12. I’m glad you mentioned DALYS.
    AFAIK climate damage models assume a loss of life to a heatwave to be 100 X GDP per capita.
    Heatwave like COVID impact elderly.
    The loss of DALY could be lower than 10x GDP per capita.

  13. This should be cited whenever anyone accuses sceptics of cherrypicking, or claim that they have undue influence in the media, or that climate scientists are pressured into downplaying the threats of climate change.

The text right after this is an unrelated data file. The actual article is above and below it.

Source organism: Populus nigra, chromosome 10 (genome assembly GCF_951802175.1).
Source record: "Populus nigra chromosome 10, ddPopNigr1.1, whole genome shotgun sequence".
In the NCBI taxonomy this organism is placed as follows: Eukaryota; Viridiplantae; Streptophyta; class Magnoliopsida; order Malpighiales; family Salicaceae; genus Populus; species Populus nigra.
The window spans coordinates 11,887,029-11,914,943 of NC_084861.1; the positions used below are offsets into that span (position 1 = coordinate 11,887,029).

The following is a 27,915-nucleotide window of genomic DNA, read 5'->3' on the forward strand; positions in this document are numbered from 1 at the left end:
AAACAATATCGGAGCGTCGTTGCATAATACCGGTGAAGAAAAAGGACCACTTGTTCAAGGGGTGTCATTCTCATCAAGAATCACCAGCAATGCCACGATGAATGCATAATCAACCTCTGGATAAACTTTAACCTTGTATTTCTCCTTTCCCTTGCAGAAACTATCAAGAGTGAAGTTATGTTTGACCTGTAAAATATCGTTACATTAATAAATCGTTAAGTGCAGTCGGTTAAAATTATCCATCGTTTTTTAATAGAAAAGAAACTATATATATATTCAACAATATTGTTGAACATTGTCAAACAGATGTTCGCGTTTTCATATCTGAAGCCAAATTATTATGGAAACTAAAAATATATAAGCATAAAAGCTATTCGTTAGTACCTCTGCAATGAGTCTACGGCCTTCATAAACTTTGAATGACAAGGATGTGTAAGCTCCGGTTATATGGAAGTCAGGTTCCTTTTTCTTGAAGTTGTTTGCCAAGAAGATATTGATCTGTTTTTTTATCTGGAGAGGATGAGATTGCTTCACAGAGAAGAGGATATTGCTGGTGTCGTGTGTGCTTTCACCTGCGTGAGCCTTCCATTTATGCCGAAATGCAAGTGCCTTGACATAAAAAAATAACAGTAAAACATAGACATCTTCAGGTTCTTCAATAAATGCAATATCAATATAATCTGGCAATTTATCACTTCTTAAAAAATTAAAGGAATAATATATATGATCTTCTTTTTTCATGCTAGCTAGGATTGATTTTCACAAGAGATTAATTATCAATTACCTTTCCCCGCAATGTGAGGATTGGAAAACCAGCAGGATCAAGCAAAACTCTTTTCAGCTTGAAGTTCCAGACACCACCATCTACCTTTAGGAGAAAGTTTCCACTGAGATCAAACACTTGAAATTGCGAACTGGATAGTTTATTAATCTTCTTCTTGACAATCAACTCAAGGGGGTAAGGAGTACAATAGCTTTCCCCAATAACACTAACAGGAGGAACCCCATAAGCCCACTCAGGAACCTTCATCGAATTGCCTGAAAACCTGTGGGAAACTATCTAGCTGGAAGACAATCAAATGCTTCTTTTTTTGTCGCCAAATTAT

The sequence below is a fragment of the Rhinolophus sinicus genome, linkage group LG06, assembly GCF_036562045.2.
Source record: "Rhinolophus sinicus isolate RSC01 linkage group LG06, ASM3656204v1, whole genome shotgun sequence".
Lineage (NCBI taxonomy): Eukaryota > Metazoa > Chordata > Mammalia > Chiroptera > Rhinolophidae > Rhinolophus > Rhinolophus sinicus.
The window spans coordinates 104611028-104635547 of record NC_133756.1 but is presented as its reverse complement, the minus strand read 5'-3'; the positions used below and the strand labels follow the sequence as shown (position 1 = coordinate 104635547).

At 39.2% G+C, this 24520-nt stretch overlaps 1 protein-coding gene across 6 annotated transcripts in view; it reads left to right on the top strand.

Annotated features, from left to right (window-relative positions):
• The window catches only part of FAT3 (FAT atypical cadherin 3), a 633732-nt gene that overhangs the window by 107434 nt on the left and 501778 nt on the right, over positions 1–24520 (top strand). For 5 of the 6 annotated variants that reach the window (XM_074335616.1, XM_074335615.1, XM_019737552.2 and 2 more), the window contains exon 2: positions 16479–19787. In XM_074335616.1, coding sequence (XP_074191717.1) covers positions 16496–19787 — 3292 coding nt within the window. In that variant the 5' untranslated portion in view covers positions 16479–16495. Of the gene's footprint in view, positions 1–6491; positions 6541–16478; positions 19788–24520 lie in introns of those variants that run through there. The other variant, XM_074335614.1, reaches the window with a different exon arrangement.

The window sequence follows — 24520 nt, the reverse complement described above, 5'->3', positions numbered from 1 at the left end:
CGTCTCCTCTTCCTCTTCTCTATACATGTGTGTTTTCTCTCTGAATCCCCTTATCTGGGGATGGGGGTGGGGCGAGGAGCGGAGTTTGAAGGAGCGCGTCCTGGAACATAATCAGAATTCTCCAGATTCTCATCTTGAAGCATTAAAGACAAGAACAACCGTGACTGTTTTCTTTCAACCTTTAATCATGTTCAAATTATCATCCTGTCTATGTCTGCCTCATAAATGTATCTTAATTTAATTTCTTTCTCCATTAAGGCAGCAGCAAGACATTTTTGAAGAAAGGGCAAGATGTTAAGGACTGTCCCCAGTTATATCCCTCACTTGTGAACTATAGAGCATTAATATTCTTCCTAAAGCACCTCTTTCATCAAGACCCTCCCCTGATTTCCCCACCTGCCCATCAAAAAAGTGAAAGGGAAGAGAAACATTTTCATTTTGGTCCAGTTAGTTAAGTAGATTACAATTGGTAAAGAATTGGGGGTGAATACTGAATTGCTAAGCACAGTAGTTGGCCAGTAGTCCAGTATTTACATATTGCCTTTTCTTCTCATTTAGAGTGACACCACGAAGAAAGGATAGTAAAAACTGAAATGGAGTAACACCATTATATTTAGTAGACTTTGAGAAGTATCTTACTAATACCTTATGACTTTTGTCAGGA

I can only imagine what the response would have been if a supposedly neutral organisation put out a report claiming that climate change impacts were shrinking year by year when the data showed they were in fact trending in a diametrically-opposed way…

    • and considering the serious issue with the dengue vaccine kiiling people.. now banned for use in phillipines with good reason
      I for one am glad Aus held back a bit.